TechWhirl (TECHWR-L) is a resource for technical writing and technical communications professionals of all experience levels and in all industries to share their experiences and acquire information.
For two decades, technical communicators have turned to TechWhirl to ask and answer questions about the always-changing world of technical communications, such as tools, skills, career paths, methodologies, and emerging industries. The TechWhirl Archives and magazine, created for, by and about technical writers, offer a wealth of knowledge to everyone with an interest in any aspect of technical communications.
Subject:RE: Not Technical Enough From:"Guy A. McDonald" <guy -at- nstci -dot- com> To:"TECHWR-L" <techwr-l -at- lists -dot- raycomm -dot- com> Date:Fri, 2 Jun 2000 13:42:07 -0500
Dan Emory finished strong with ...
> My message is this: Those without a strong technical background
> who've specialized in documenting software GUIs are going to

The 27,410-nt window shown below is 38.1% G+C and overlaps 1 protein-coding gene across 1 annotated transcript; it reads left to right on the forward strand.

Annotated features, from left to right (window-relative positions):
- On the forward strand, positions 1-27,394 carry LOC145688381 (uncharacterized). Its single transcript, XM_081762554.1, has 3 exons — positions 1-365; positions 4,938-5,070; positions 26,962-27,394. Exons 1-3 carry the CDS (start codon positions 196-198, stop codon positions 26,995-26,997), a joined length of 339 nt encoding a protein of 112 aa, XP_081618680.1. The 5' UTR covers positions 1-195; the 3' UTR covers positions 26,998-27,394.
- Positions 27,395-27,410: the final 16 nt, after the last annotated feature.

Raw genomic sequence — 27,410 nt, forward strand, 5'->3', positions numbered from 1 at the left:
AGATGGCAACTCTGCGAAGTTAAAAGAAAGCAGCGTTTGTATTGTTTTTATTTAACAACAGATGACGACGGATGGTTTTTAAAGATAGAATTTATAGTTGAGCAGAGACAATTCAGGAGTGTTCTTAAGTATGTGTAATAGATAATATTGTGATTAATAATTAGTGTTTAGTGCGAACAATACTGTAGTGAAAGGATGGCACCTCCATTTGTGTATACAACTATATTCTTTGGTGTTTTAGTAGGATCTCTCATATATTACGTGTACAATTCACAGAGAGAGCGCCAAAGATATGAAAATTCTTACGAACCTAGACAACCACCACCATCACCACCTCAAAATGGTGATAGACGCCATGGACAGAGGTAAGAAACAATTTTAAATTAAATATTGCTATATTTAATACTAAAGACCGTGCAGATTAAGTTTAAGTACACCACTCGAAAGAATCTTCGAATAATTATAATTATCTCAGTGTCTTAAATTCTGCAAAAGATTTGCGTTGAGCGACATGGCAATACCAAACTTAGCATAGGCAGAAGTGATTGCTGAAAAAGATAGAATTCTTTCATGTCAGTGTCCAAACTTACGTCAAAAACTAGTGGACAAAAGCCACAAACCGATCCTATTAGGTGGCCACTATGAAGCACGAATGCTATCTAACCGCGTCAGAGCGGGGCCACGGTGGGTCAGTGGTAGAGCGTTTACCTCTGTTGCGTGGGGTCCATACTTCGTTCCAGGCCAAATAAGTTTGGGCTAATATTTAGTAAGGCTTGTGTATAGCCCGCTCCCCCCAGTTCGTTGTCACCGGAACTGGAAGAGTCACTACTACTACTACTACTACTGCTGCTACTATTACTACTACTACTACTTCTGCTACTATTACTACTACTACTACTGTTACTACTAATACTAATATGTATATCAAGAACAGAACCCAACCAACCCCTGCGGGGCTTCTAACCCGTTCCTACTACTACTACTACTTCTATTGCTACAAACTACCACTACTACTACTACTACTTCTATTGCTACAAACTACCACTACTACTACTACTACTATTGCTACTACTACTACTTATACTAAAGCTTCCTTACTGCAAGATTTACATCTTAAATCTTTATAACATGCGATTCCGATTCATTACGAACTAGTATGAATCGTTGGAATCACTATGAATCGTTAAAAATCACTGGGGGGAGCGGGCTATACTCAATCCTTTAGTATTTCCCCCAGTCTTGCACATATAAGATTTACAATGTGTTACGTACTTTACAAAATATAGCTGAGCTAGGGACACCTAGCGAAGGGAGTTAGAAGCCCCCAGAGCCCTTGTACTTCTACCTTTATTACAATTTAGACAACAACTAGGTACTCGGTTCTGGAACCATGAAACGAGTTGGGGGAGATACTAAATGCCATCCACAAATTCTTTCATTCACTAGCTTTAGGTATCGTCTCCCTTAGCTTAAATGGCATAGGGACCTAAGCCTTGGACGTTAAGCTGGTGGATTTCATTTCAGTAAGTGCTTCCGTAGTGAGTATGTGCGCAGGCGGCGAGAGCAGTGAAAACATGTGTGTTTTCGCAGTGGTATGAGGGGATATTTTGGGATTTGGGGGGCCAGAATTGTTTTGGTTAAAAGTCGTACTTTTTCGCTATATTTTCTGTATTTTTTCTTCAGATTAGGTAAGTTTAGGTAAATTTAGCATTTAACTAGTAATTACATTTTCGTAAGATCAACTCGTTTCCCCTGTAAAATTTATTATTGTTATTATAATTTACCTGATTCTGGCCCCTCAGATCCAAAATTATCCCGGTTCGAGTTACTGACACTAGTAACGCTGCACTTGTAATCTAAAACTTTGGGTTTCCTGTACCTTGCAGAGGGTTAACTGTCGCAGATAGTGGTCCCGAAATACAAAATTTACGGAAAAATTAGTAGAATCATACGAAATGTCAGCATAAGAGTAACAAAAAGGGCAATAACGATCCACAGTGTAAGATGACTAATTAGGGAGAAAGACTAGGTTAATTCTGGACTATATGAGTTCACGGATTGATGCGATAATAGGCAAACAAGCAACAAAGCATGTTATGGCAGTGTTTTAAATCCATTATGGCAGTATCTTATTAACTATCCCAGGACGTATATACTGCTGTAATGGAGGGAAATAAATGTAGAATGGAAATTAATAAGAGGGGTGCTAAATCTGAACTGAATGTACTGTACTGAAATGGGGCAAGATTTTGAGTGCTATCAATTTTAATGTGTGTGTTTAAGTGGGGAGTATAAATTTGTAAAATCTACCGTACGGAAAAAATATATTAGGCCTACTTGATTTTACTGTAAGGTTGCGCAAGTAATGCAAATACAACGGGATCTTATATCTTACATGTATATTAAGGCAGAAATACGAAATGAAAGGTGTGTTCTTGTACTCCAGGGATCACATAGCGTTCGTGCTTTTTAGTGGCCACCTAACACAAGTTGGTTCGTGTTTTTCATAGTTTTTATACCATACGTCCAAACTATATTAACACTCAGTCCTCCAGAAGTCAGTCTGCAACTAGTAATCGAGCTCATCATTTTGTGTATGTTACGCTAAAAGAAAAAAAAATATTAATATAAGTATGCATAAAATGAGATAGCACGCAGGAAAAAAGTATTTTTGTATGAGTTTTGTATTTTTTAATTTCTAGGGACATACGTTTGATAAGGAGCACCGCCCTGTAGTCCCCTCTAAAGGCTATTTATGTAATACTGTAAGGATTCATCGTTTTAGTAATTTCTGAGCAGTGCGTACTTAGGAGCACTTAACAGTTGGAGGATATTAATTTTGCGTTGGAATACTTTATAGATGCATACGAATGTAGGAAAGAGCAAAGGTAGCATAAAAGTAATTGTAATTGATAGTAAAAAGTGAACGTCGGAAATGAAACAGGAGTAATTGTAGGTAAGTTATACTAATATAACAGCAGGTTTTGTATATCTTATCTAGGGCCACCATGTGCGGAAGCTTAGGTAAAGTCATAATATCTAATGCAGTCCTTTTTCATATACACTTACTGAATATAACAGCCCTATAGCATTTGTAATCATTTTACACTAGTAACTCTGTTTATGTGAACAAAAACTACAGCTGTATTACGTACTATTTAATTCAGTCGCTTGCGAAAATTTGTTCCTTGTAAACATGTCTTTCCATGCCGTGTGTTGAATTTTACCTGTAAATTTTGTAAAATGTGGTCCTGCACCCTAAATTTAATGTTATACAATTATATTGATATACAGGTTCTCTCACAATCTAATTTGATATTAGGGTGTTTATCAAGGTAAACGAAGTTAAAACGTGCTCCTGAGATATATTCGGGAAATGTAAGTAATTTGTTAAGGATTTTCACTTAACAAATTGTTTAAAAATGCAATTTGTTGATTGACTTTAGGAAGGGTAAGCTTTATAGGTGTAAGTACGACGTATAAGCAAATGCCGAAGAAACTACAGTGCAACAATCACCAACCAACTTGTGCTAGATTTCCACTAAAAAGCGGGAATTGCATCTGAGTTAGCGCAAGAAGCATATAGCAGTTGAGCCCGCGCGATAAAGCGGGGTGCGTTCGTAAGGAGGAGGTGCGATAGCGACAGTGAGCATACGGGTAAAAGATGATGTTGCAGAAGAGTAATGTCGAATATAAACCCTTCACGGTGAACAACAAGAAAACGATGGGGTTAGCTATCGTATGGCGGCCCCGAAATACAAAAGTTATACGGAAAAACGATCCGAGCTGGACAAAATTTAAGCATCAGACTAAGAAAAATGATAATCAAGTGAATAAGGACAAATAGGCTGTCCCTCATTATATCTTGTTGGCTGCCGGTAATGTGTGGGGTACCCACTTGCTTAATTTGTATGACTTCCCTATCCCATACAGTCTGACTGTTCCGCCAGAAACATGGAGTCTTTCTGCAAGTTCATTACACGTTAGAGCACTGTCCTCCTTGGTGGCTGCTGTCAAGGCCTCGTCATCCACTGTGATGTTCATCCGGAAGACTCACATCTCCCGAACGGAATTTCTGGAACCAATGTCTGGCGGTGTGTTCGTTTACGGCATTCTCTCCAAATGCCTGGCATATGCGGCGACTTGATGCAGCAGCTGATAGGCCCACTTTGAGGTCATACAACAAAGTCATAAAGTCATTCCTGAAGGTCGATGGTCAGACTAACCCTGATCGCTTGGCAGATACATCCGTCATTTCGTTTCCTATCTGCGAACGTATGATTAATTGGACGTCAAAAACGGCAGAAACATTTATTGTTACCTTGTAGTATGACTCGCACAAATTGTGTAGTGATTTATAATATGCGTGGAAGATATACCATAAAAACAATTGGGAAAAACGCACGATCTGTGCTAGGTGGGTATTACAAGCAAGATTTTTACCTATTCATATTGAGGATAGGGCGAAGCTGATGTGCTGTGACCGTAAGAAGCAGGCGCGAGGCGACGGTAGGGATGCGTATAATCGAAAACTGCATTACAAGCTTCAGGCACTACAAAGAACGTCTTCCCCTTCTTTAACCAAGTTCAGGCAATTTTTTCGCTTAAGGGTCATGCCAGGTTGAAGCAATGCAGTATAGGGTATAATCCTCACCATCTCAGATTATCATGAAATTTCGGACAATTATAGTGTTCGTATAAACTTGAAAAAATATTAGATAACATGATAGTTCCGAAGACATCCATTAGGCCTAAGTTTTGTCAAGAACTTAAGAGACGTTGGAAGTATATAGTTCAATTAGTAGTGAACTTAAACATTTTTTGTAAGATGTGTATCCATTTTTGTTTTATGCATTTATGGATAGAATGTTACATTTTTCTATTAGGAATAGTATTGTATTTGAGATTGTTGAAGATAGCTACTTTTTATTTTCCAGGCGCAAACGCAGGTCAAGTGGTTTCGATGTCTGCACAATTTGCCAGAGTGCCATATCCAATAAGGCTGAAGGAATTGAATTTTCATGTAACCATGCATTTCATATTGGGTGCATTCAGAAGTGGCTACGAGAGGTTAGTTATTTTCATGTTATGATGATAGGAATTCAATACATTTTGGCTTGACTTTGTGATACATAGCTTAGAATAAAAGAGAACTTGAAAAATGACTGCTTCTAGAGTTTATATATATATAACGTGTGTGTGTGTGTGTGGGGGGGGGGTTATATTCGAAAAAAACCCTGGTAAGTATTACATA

> hit the equivalent of a gender-based glass ceiling as cutting-edge
> software inevitably becomes more and more complex and
> sophisticated. And the companies who develop that kind of
> software product are the ones who'll need large numbers of
> technical writers.
BRAVO! This is one of the reasons I returned to school. However, it was not
because I desired to beef up my engineering or technical background. I
identified with business press clippings that continued to moan about the
lack of tech savvy business smart talent in the IT field. Now that I am back
on the market, I notice a definite divide in upper echelon technical writing
jobs and mid-range positions. And thank goodness! For one, I think that
those of us who have knowledge and the desire to continue learning should
receive higher compensation. I enjoy working with SMEs and writers who have
a love and affinity to synthesize and communicate knowledge via different